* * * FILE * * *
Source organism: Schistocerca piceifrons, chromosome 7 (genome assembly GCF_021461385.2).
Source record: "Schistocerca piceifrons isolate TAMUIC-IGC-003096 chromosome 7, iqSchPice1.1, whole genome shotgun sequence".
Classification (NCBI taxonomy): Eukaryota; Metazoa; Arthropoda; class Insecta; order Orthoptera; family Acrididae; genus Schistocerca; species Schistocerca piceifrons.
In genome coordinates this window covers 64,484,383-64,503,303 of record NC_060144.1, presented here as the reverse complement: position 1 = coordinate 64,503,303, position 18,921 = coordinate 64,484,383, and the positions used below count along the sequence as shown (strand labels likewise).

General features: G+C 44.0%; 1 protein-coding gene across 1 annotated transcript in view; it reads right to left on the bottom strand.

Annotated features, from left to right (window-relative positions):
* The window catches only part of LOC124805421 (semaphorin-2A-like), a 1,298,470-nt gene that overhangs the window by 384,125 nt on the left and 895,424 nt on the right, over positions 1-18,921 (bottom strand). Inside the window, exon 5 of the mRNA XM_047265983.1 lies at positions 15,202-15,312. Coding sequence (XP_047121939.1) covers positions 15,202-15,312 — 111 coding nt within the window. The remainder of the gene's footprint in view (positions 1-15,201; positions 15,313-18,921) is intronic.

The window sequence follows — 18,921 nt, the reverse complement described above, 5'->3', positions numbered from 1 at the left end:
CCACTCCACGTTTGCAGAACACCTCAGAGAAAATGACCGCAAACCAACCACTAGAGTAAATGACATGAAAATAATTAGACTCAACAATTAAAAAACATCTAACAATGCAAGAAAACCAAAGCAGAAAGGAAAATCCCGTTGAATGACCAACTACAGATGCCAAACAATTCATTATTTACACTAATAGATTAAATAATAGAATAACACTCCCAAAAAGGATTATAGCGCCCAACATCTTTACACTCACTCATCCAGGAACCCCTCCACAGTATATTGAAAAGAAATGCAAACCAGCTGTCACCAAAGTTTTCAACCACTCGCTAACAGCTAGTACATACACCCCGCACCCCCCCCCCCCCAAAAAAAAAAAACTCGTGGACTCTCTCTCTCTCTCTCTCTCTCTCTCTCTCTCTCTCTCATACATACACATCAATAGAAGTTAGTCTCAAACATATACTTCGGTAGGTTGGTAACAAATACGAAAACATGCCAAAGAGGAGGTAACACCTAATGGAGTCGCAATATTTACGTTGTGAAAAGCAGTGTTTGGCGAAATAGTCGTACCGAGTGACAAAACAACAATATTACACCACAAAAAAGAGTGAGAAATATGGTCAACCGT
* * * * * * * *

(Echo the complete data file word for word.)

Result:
Source organism: Schistocerca piceifrons, chromosome 7 (genome assembly GCF_021461385.2).
Source record: "Schistocerca piceifrons isolate TAMUIC-IGC-003096 chromosome 7, iqSchPice1.1, whole genome shotgun sequence".
Classification (NCBI taxonomy): Eukaryota; Metazoa; Arthropoda; class Insecta; order Orthoptera; family Acrididae; genus Schistocerca; species Schistocerca piceifrons.
In genome coordinates this window covers 64,484,383-64,503,303 of record NC_060144.1, presented here as the reverse complement: position 1 = coordinate 64,503,303, position 18,921 = coordinate 64,484,383, and the positions used below count along the sequence as shown (strand labels likewise).

General features: G+C 44.0%; 1 protein-coding gene across 1 annotated transcript in view; it reads right to left on the bottom strand.

Annotated features, from left to right (window-relative positions):
* The window catches only part of LOC124805421 (semaphorin-2A-like), a 1,298,470-nt gene that overhangs the window by 384,125 nt on the left and 895,424 nt on the right, over positions 1-18,921 (bottom strand). Inside the window, exon 5 of the mRNA XM_047265983.1 lies at positions 15,202-15,312. Coding sequence (XP_047121939.1) covers positions 15,202-15,312 — 111 coding nt within the window. The remainder of the gene's footprint in view (positions 1-15,201; positions 15,313-18,921) is intronic.

The window sequence follows — 18,921 nt, the reverse complement described above, 5'->3', positions numbered from 1 at the left end:
CCACTCCACGTTTGCAGAACACCTCAGAGAAAATGACCGCAAACCAACCACTAGAGTAAATGACATGAAAATAATTAGACTCAACAATTAAAAAACATCTAACAATGCAAGAAAACCAAAGCAGAAAGGAAAATCCCGTTGAATGACCAACTACAGATGCCAAACAATTCATTATTTACACTAATAGATTAAATAATAGAATAACACTCCCAAAAAGGATTATAGCGCCCAACATCTTTACACTCACTCATCCAGGAACCCCTCCACAGTATATTGAAAAGAAATGCAAACCAGCTGTCACCAAAGTTTTCAACCACTCGCTAACAGCTAGTACATACACCCCGCACCCCCCCCCCCCCAAAAAAAAAAAACTCGTGGACTCTCTCTCTCTCTCTCTCTCTCTCTCTCTCTCTCTCTCATACATACACATCAATAGAAGTTAGTCTCAAACATATACTTCGGTAGGTTGGTAACAAATACGAAAACATGCCAAAGAGGAGGTAACACCTAATGGAGTCGCAATATTTACGTTGTGAAAAGCAGTGTTTGGCGAAATAGTCGTACCGAGTGACAAAACAACAATATTACACCACAAAAAAGAGTGAGAAATATGGTCAACCGT